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This year’s edition of Transmediale seemed slightly smaller than previous rounds and focused more on ideas than technology. Entitled “Fly Utopia!,” it allowed all sorts of takes on the topic, and proved to be much more enriching on the subject than last summer’s similarly focused Utopia Station project at the Venice Bienalle. The highlights included Norman Klein’s “Bleeding Through: Layers of Los Angeles,” a DVD essay that is rich in content and elegant in design (Klein’s discussion on possible designs for utopias with John Thackara was just as enlightening and wide-ranging). David Crawford’s “Stop Motion Studies” proved an oddly compelling work built from simple animations of public transit riders. Bernard Gigounon’s Starship turned the simple passage of boats into something both humorous and unworldly. And the charms of Jeroen Offerman’s Stairway at St. Paul’s eight minute one-liner only grow as the piece unfolds.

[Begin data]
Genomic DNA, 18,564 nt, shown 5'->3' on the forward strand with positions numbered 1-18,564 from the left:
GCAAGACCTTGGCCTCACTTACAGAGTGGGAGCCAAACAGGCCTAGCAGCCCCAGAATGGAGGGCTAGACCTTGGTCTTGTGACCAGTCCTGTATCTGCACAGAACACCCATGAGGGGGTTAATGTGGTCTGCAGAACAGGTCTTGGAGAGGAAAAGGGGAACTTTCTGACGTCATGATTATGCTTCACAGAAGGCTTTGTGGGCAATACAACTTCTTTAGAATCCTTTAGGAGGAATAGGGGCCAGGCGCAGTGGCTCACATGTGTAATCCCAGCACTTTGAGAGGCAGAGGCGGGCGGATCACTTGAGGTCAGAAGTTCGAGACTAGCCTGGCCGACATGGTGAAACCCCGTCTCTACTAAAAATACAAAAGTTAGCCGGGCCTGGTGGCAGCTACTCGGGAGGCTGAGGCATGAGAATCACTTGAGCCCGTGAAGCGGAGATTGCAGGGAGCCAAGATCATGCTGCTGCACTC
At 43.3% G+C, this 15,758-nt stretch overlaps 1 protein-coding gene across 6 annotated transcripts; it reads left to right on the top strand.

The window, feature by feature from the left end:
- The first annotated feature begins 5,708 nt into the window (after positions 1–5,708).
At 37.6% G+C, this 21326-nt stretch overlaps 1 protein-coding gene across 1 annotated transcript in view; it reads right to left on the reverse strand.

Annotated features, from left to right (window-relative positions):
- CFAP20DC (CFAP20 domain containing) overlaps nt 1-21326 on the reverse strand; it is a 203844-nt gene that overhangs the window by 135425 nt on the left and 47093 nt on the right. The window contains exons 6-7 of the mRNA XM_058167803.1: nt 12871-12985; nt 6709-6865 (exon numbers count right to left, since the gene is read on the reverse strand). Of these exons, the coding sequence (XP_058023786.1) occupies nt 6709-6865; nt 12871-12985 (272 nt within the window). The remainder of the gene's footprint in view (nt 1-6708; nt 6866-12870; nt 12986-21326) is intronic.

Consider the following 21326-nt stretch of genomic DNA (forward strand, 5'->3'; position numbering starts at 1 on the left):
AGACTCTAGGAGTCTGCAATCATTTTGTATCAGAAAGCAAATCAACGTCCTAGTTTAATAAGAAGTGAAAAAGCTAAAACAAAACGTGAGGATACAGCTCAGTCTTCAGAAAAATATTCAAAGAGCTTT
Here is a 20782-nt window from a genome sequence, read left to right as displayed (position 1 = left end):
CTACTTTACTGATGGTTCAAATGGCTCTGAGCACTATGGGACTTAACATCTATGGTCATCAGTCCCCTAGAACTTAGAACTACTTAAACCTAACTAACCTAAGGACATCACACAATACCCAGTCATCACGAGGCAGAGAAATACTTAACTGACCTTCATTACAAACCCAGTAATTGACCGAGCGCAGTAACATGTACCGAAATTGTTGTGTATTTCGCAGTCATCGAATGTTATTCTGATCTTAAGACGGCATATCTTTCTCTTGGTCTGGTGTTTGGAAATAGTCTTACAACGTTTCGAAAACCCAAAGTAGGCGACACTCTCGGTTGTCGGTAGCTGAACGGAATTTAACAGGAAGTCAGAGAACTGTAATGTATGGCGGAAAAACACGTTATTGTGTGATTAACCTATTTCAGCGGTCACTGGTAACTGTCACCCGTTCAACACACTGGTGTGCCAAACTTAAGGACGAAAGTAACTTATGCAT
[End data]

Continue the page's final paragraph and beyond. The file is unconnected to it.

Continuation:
But the big winner, both in terms of prize money and popular response was Zhou Hongxiang’s “The Red Flag Flies,” a video examining the changing status of a communist utopia in contemporary China. People in a variety of highly staged scenes recite Maoist slogans while holding tiny Chinese flags. The words seem at once meaningful and meaningless, and the actors appear to know this even as their performances reveal a deep ambiguity around just how inhabit them.

- Ed Osborn [Thursday, February 12th, 2004]

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